fbpx

SEC vs. Ripple: Motion to Compel Discovery Hearing

Are Vaccination Passports Lawful?
April 1, 2021
Lawyer Discusses: Derek Chauvin Invokes 5th Amendment Right Not to Testify
April 18, 2021
Show all

TRANSCRIPTION OF VIDEO:

Hello and welcome to Legal Briefs crypto edition.  Today in the SEC v Ripple case Judge Netburn heard oral argument wherein Ripple requested that the Court force the SEC to turn over all documents related to its internal and external discussions related to Bitcoin and Ethereum being deemed “Not a security” and I listened in for all one and a half hours you so you didn’t have to be bored to death – BUT it was actually super interesting so..I didn’t mind.

As you may know the Court did not allow ANY recording of the hearing under threat of criminal sanctions but, I not only broke the law, I actually snuck a videocamera into the courtroom just for you and here is some video of the SEC and Ripple lawyer going at it.

Two giant jerks who fight for no reason – it’s the perfect trial lawyer analogy.

Welcome back and, before we get into it, as you know this is a legal vlog so I don’t discuss what happened today with the XRP price recently ($1!) or anything related to XRP trading (+45%) this is strictly a serious factual Law Vlog channel (Rocket ship).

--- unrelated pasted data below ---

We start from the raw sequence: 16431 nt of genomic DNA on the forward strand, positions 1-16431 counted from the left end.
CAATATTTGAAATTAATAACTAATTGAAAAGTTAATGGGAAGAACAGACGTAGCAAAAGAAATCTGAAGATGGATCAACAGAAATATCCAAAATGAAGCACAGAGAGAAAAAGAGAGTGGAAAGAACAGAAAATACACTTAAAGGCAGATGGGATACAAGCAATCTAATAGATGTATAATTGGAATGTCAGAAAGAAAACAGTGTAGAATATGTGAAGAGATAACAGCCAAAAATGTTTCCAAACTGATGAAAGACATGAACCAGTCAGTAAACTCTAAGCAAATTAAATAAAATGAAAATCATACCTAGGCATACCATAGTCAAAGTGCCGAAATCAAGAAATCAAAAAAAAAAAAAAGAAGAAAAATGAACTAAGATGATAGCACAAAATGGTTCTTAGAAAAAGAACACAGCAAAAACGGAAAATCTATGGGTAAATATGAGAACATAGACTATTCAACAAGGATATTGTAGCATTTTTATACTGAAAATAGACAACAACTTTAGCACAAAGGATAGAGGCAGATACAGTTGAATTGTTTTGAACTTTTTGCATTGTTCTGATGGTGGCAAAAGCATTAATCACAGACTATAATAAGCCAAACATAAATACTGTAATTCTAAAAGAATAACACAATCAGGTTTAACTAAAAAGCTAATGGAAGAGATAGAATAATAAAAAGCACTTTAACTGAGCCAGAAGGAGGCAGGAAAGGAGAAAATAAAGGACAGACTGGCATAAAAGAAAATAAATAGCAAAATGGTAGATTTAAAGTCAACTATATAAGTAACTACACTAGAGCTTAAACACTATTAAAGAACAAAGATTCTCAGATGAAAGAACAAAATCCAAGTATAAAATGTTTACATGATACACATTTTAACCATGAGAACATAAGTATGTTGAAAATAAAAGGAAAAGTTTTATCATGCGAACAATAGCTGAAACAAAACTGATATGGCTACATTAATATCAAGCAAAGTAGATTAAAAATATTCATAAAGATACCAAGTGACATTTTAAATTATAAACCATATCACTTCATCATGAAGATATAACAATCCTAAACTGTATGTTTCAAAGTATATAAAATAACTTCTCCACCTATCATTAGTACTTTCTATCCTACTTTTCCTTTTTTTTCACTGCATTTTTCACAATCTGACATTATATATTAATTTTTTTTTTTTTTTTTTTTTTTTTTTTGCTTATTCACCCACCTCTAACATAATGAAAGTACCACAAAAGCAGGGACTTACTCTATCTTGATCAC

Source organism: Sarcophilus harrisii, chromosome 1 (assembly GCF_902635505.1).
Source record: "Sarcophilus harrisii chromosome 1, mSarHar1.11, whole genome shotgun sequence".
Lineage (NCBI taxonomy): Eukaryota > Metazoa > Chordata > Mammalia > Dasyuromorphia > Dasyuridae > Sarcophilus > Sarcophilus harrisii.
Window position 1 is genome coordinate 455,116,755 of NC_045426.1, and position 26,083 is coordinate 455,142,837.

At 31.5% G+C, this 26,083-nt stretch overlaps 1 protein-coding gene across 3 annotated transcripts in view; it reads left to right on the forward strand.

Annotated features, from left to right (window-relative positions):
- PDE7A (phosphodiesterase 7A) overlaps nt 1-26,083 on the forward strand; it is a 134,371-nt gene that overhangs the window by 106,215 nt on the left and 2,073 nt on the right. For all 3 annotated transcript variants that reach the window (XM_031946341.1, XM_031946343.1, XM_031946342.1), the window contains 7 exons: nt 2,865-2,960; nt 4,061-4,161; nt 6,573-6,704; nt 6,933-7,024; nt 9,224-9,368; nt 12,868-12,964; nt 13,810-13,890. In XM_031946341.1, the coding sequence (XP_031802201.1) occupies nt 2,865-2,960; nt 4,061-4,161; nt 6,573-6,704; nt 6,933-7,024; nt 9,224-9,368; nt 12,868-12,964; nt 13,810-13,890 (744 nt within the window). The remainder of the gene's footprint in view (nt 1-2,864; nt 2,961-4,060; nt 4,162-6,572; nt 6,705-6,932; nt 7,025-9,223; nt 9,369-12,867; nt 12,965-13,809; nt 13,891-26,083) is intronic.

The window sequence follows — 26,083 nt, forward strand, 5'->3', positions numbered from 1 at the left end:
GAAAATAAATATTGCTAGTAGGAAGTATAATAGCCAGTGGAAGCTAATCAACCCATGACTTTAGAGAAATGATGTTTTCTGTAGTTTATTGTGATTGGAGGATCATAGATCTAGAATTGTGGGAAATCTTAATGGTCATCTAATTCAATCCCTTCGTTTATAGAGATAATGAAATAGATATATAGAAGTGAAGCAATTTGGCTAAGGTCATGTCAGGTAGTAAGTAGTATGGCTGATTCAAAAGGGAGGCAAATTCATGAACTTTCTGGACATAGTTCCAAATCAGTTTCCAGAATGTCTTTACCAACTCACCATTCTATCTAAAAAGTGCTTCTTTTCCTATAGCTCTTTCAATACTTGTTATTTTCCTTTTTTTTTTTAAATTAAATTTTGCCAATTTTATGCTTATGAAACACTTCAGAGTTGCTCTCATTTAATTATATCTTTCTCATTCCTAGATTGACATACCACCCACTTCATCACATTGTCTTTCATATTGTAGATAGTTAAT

And also before we begin remember nothing I say is Legal Advice.  If you really want good legal advice on the Ripple case, ask this amazing lawyer:

This is a trick question but big bonus points if you can tell me her name in the comments!  She is my new hero in a robe and I’m going to tell you why

Okay, let’s orient ourselves a little in the litigation because the hearing today was about much more than whether the SEC has to produce documents and you have to understand HOW IMPORTANT today’s hearing was.  Ripple answered the SEC lawsuit with seven affirmative defenses and the most important one was Ripple’s 4th affirmative defense which isa Fair Notice claim which stems from the US Constitution and is a complete defense to a securities violation and it argues that the Defendant Ripple “lacked fair notice that its conduct was prohibited.”